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Pompeo trip to North Korea reportedly axed after ‘belligerant’ letter

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trump kim yong chol letter
President
Donald Trump received a letter from North Korean Leader Kim Jung
Un on June 1, 2018, by North Korean envoy Kim Yong Chol.

Shealah Craighead/White
House


  • President Donald Trump reportedly called off Secretary
    of State Mike Pompeo’s trip to North Korea after reportedly
    receiving a mysterious and hostile letter from Kim Jong Un’s
    government. 
  • Officials declined to comment on the contents of the
    message and how it was transmitted.
  • On Monday, North Korea’s state newspaper accused
    the US of plotting to “unleash
    a war
    ” on Pyongyang while continuing to negotiate “with a
    smile on its face.”

President Donald Trump reportedly called off Secretary of State
Mike Pompeo’s trip to North Korea after reportedly receiving a
mysterious and hostile letter from Kim Jong Un’s
government. 

Senior officials in the Trump administration told The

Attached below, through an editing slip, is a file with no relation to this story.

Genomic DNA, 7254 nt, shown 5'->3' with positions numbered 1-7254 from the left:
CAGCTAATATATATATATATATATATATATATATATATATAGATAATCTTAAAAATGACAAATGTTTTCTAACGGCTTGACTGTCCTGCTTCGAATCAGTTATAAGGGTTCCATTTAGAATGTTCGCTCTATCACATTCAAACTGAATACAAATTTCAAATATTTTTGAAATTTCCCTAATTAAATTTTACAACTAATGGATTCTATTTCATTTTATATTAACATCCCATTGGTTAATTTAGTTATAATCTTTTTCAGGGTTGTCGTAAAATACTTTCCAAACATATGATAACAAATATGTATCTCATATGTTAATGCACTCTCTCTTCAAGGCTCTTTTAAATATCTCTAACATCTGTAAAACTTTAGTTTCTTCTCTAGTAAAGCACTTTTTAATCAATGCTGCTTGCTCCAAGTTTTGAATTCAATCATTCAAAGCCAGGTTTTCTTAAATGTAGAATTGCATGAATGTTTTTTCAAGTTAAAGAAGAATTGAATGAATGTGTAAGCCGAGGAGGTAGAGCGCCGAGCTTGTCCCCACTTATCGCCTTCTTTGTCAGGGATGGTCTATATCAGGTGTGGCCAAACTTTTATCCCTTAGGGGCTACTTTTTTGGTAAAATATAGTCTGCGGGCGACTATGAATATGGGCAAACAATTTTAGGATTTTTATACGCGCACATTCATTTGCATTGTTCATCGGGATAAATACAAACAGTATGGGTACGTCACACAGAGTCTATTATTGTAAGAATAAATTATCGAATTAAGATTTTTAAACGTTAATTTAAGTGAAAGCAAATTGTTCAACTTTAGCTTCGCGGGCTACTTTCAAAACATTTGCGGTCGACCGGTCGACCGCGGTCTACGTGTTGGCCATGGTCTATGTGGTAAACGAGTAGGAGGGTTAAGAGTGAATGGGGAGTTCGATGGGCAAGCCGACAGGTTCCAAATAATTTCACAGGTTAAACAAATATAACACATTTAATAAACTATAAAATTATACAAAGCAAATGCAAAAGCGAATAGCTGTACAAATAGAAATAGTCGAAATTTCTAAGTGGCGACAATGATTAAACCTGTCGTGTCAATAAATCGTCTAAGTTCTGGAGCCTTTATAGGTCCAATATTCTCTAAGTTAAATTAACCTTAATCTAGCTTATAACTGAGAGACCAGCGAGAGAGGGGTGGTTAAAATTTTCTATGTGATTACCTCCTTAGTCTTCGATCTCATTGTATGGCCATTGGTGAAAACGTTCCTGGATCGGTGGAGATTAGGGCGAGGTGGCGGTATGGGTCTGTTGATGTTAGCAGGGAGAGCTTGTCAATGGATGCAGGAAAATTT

Washington Post
, Pompeo received the letter from Kim Yong
Chol, vice chairman of North Korea’s ruling Workers’
Party Central Committee, on Friday morning, and showed it to
Trump. Officials declined to explain how the letter was
transmitted.

While the contents of the message are unclear, it was
reportedly hostile enough for Trump to nix Pompeo’s travels and
issue a series of tweets. 

“Secretary Pompeo looks forward to going to North Korea in
the near future, most likely after our Trading relationship with
China is resolved. In the meantime I would like to send my
warmest regards and respect to Chairman Kim. I look forward to
seeing him soon!” Trump tweeted.

Press Secretary Sarah Huckabee Sanders told
CNN
 on Saturday that Pompeo was in the room when Trump
sent out the tweets.

On Monday, North Korea’s state newspaper responded to Pompeo’s
abrupt cancelation and accused the US of plotting to
unleash
a war
” on Pyongyang while continuing to negotiate “with a
smile on its face.”

Sunday’s Rodong Sinmun newspaper, the official mouthpiece
of the ruling Worker’s Party of Korea, called
out
 “extremely provocative and dangerous” US military
movements in the region, and claimed that US “special units”
in Japan staged a flying drill in the Philippines simulating “the
infiltration into Pyongyang.”

It also claimed that the USS Michigan, a nuclear Navy
submarine, transported Green Berets and other special forces from
Okinawa, Japan to the Jinhae naval base south Korea in late July
or early August.

Relations between North Korea and the US hit a roadblock after
the US asked North Korea to reveal its secret nuclear facilities,
and which it claimed not to have.

Meanwhile, satellite imagery of the country suggests that North
Korea may actually be continuing or increasing its production of
nuclear material.

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